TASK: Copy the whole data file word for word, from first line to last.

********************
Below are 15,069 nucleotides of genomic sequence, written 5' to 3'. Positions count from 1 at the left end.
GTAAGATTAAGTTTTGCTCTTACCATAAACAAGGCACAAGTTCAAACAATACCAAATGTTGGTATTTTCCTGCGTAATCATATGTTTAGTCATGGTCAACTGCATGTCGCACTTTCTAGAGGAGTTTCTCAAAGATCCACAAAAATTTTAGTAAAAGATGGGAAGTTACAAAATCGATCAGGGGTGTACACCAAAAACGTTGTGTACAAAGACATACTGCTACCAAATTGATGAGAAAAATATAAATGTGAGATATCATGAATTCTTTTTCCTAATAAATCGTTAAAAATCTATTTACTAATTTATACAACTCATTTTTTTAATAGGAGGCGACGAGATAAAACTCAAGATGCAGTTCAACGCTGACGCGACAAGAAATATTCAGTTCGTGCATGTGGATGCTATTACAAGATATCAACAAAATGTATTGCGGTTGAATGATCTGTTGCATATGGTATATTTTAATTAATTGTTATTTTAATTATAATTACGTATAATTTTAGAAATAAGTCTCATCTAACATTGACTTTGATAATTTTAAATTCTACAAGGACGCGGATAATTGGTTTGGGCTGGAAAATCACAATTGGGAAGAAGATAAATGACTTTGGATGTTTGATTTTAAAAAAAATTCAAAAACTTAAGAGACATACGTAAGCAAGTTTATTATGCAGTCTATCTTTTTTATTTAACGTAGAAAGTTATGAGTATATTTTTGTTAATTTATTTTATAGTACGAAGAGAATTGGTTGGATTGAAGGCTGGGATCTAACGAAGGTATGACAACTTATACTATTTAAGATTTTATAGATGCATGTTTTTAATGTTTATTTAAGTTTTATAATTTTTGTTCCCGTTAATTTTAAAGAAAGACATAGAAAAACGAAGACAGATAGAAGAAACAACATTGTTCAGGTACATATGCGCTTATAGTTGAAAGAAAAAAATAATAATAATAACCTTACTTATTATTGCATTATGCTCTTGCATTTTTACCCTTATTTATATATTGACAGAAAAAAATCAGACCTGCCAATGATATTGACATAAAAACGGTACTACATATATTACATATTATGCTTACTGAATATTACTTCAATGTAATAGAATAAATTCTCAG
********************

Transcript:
Below are 15,069 nucleotides of genomic sequence, written 5' to 3'. Positions count from 1 at the left end.
GTAAGATTAAGTTTTGCTCTTACCATAAACAAGGCACAAGTTCAAACAATACCAAATGTTGGTATTTTCCTGCGTAATCATATGTTTAGTCATGGTCAACTGCATGTCGCACTTTCTAGAGGAGTTTCTCAAAGATCCACAAAAATTTTAGTAAAAGATGGGAAGTTACAAAATCGATCAGGGGTGTACACCAAAAACGTTGTGTACAAAGACATACTGCTACCAAATTGATGAGAAAAATATAAATGTGAGATATCATGAATTCTTTTTCCTAATAAATCGTTAAAAATCTATTTACTAATTTATACAACTCATTTTTTTAATAGGAGGCGACGAGATAAAACTCAAGATGCAGTTCAACGCTGACGCGACAAGAAATATTCAGTTCGTGCATGTGGATGCTATTACAAGATATCAACAAAATGTATTGCGGTTGAATGATCTGTTGCATATGGTATATTTTAATTAATTGTTATTTTAATTATAATTACGTATAATTTTAGAAATAAGTCTCATCTAACATTGACTTTGATAATTTTAAATTCTACAAGGACGCGGATAATTGGTTTGGGCTGGAAAATCACAATTGGGAAGAAGATAAATGACTTTGGATGTTTGATTTTAAAAAAAATTCAAAAACTTAAGAGACATACGTAAGCAAGTTTATTATGCAGTCTATCTTTTTTATTTAACGTAGAAAGTTATGAGTATATTTTTGTTAATTTATTTTATAGTACGAAGAGAATTGGTTGGATTGAAGGCTGGGATCTAACGAAGGTATGACAACTTATACTATTTAAGATTTTATAGATGCATGTTTTTAATGTTTATTTAAGTTTTATAATTTTTGTTCCCGTTAATTTTAAAGAAAGACATAGAAAAACGAAGACAGATAGAAGAAACAACATTGTTCAGGTACATATGCGCTTATAGTTGAAAGAAAAAAATAATAATAATAACCTTACTTATTATTGCATTATGCTCTTGCATTTTTACCCTTATTTATATATTGACAGAAAAAAATCAGACCTGCCAATGATATTGACATAAAAACGGTACTACATATATTACATATTATGCTTACTGAATATTACTTCAATGTAATAGAATAAATTCTCAG